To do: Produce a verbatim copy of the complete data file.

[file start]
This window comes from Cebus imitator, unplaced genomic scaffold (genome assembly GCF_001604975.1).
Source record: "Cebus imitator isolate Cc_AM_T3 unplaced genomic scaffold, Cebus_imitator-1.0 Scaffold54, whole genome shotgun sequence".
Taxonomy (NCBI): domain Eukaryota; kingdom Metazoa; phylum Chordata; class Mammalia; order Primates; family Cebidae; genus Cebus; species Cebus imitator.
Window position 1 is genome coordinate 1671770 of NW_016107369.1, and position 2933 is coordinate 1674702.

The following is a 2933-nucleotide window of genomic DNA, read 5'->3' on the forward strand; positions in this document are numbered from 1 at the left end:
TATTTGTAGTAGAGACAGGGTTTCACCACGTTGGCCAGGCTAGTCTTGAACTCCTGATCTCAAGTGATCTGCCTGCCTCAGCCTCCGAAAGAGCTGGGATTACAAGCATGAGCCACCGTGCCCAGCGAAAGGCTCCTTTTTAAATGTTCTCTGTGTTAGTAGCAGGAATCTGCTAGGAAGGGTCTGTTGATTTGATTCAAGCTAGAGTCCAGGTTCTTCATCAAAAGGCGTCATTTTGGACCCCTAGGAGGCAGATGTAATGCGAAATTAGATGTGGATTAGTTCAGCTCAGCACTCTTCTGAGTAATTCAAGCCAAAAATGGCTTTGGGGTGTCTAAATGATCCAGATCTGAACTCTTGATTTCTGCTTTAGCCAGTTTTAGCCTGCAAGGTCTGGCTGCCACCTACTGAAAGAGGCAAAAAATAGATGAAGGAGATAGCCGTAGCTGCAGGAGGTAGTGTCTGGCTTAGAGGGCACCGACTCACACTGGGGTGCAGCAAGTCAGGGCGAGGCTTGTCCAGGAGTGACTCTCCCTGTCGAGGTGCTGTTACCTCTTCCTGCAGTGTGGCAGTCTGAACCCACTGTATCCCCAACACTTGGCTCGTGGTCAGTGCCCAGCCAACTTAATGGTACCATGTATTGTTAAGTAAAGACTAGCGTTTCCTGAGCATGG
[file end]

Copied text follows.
This window comes from Cebus imitator, unplaced genomic scaffold (genome assembly GCF_001604975.1).
Source record: "Cebus imitator isolate Cc_AM_T3 unplaced genomic scaffold, Cebus_imitator-1.0 Scaffold54, whole genome shotgun sequence".
Taxonomy (NCBI): domain Eukaryota; kingdom Metazoa; phylum Chordata; class Mammalia; order Primates; family Cebidae; genus Cebus; species Cebus imitator.
Window position 1 is genome coordinate 1671770 of NW_016107369.1, and position 2933 is coordinate 1674702.

The following is a 2933-nucleotide window of genomic DNA, read 5'->3' on the forward strand; positions in this document are numbered from 1 at the left end:
TATTTGTAGTAGAGACAGGGTTTCACCACGTTGGCCAGGCTAGTCTTGAACTCCTGATCTCAAGTGATCTGCCTGCCTCAGCCTCCGAAAGAGCTGGGATTACAAGCATGAGCCACCGTGCCCAGCGAAAGGCTCCTTTTTAAATGTTCTCTGTGTTAGTAGCAGGAATCTGCTAGGAAGGGTCTGTTGATTTGATTCAAGCTAGAGTCCAGGTTCTTCATCAAAAGGCGTCATTTTGGACCCCTAGGAGGCAGATGTAATGCGAAATTAGATGTGGATTAGTTCAGCTCAGCACTCTTCTGAGTAATTCAAGCCAAAAATGGCTTTGGGGTGTCTAAATGATCCAGATCTGAACTCTTGATTTCTGCTTTAGCCAGTTTTAGCCTGCAAGGTCTGGCTGCCACCTACTGAAAGAGGCAAAAAATAGATGAAGGAGATAGCCGTAGCTGCAGGAGGTAGTGTCTGGCTTAGAGGGCACCGACTCACACTGGGGTGCAGCAAGTCAGGGCGAGGCTTGTCCAGGAGTGACTCTCCCTGTCGAGGTGCTGTTACCTCTTCCTGCAGTGTGGCAGTCTGAACCCACTGTATCCCCAACACTTGGCTCGTGGTCAGTGCCCAGCCAACTTAATGGTACCATGTATTGTTAAGTAAAGACTAGCGTTTCCTGAGCATGG